One person died of an e. coli infection resulting from a dung transplant, and the US government warns that this could happen again.
The Food and Drug Administration on Thursday issued a bulletin warning of possible complications of fecal microbiota transplantation (FMT), which is gaining popularity for the treatment of C. diff, a debilitating intestinal infection.
"The agency is now aware of bacterial infections caused by drug-resistant microorganisms (MDROs) due to the transmission of an MDRO resulting from the use of a drug. Experimental FMT, "said the FDA.
"Patients considering an FMT It's hard the infection should talk to its health care provider to understand the potential risks associated with the use of the product. "
Dr. Sahil Khanna, a gastroenterologist at the Mayo Clinic who performs stool transplants, told NBC News that it was probably the first death of an FMT procedure.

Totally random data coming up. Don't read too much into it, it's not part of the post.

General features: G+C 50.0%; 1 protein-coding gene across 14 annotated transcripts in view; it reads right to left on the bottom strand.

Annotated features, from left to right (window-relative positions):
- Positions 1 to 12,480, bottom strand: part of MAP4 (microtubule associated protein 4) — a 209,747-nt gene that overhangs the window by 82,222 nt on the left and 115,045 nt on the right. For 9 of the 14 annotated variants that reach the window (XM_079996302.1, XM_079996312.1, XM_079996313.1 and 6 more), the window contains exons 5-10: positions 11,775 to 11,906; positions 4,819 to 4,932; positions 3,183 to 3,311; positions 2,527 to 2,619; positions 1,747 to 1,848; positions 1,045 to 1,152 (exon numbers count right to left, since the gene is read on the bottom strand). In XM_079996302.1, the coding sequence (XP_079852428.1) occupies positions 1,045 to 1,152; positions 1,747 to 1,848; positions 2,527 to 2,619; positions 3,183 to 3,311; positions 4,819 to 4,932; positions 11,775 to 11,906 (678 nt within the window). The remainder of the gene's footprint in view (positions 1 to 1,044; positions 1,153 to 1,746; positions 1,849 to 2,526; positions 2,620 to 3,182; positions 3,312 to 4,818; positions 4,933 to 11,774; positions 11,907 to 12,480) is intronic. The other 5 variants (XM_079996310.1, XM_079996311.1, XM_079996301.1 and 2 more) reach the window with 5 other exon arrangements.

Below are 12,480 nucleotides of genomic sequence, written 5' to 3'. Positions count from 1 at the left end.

Nevertheless, the procedure may work as well as traditional antibiotics in the treatment of C. diff, which, according to the Center for Disease Control and Prevention, infects 500,000 patients each year, many of whom relapse soon after. In patients over 65, nearly 10% died of the infection.
"Recently, fecal microbiota transplantation has proven effective in the treatment of recurrent diseases. It's hard infection, "a study published in the New England Journal of Medicine in 2018. The trials showed that FMT worked as well as antibiotics to treat C. diff.
"This was a small trial, but the results suggest that fecal microbiota transplantation could be an alternative to first-line antibiotic therapy. It's hard infection, "wrote the authors.
Read more: uBiome convinced Silicon Valley that shit tests were worth $ 600 million. Then the FBI came to knock on the door. Here is the story inside.
But after the death and illness of a recent patient, the FDA warned against strengthening protections. Donor screening tests are necessary to prevent others from getting infections from MDRO.
"Patients who are considering an FMT to treat It's hard the infection must talk to its health care provider to understand the potential risks associated with the use of the product, "said the FDA.